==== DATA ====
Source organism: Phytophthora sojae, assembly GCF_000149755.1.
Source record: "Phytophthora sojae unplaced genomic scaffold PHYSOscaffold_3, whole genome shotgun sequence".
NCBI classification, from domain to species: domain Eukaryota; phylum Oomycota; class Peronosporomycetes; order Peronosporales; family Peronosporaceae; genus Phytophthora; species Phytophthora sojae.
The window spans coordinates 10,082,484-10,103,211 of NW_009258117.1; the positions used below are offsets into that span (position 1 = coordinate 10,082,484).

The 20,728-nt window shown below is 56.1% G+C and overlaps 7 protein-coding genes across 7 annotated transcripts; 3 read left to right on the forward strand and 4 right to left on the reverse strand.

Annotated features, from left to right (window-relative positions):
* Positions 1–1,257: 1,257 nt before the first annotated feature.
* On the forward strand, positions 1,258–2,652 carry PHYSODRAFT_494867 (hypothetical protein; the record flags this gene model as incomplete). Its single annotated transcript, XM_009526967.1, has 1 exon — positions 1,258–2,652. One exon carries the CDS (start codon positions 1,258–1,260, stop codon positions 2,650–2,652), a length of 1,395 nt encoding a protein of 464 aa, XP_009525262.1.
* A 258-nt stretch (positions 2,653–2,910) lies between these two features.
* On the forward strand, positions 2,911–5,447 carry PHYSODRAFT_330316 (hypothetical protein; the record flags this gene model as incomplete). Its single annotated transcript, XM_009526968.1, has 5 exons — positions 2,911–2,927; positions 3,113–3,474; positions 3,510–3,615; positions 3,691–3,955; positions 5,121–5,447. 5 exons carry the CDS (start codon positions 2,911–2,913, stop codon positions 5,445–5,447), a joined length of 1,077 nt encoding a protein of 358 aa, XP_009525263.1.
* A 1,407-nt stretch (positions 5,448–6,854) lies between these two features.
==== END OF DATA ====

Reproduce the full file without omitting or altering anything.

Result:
Source organism: Phytophthora sojae, assembly GCF_000149755.1.
Source record: "Phytophthora sojae unplaced genomic scaffold PHYSOscaffold_3, whole genome shotgun sequence".
NCBI classification, from domain to species: domain Eukaryota; phylum Oomycota; class Peronosporomycetes; order Peronosporales; family Peronosporaceae; genus Phytophthora; species Phytophthora sojae.
The window spans coordinates 10,082,484-10,103,211 of NW_009258117.1; the positions used below are offsets into that span (position 1 = coordinate 10,082,484).

The 20,728-nt window shown below is 56.1% G+C and overlaps 7 protein-coding genes across 7 annotated transcripts; 3 read left to right on the forward strand and 4 right to left on the reverse strand.

Annotated features, from left to right (window-relative positions):
* Positions 1–1,257: 1,257 nt before the first annotated feature.
* On the forward strand, positions 1,258–2,652 carry PHYSODRAFT_494867 (hypothetical protein; the record flags this gene model as incomplete). Its single annotated transcript, XM_009526967.1, has 1 exon — positions 1,258–2,652. One exon carries the CDS (start codon positions 1,258–1,260, stop codon positions 2,650–2,652), a length of 1,395 nt encoding a protein of 464 aa, XP_009525262.1.
* A 258-nt stretch (positions 2,653–2,910) lies between these two features.
* On the forward strand, positions 2,911–5,447 carry PHYSODRAFT_330316 (hypothetical protein; the record flags this gene model as incomplete). Its single annotated transcript, XM_009526968.1, has 5 exons — positions 2,911–2,927; positions 3,113–3,474; positions 3,510–3,615; positions 3,691–3,955; positions 5,121–5,447. 5 exons carry the CDS (start codon positions 2,911–2,913, stop codon positions 5,445–5,447), a joined length of 1,077 nt encoding a protein of 358 aa, XP_009525263.1.
* A 1,407-nt stretch (positions 5,448–6,854) lies between these two features.